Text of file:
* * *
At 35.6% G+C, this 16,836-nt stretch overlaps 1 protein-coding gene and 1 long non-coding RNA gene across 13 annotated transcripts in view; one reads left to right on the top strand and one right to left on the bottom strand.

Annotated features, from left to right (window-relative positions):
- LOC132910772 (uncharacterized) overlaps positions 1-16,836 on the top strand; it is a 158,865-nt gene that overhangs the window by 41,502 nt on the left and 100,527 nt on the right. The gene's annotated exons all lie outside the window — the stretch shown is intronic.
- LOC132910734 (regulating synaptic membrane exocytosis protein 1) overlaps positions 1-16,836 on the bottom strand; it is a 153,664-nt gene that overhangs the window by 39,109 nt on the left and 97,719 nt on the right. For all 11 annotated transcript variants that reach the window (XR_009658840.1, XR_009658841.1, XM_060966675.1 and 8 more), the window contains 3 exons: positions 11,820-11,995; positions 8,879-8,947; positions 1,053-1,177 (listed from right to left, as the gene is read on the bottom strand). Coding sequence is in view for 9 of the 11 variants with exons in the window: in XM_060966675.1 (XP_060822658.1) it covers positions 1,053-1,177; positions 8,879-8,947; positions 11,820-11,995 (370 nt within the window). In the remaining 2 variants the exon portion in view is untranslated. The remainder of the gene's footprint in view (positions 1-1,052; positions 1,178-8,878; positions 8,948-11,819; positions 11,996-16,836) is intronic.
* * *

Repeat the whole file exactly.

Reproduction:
At 35.6% G+C, this 16,836-nt stretch overlaps 1 protein-coding gene and 1 long non-coding RNA gene across 13 annotated transcripts in view; one reads left to right on the top strand and one right to left on the bottom strand.

Annotated features, from left to right (window-relative positions):
- LOC132910772 (uncharacterized) overlaps positions 1-16,836 on the top strand; it is a 158,865-nt gene that overhangs the window by 41,502 nt on the left and 100,527 nt on the right. The gene's annotated exons all lie outside the window — the stretch shown is intronic.
- LOC132910734 (regulating synaptic membrane exocytosis protein 1) overlaps positions 1-16,836 on the bottom strand; it is a 153,664-nt gene that overhangs the window by 39,109 nt on the left and 97,719 nt on the right. For all 11 annotated transcript variants that reach the window (XR_009658840.1, XR_009658841.1, XM_060966675.1 and 8 more), the window contains 3 exons: positions 11,820-11,995; positions 8,879-8,947; positions 1,053-1,177 (listed from right to left, as the gene is read on the bottom strand). Coding sequence is in view for 9 of the 11 variants with exons in the window: in XM_060966675.1 (XP_060822658.1) it covers positions 1,053-1,177; positions 8,879-8,947; positions 11,820-11,995 (370 nt within the window). In the remaining 2 variants the exon portion in view is untranslated. The remainder of the gene's footprint in view (positions 1-1,052; positions 1,178-8,878; positions 8,948-11,819; positions 11,996-16,836) is intronic.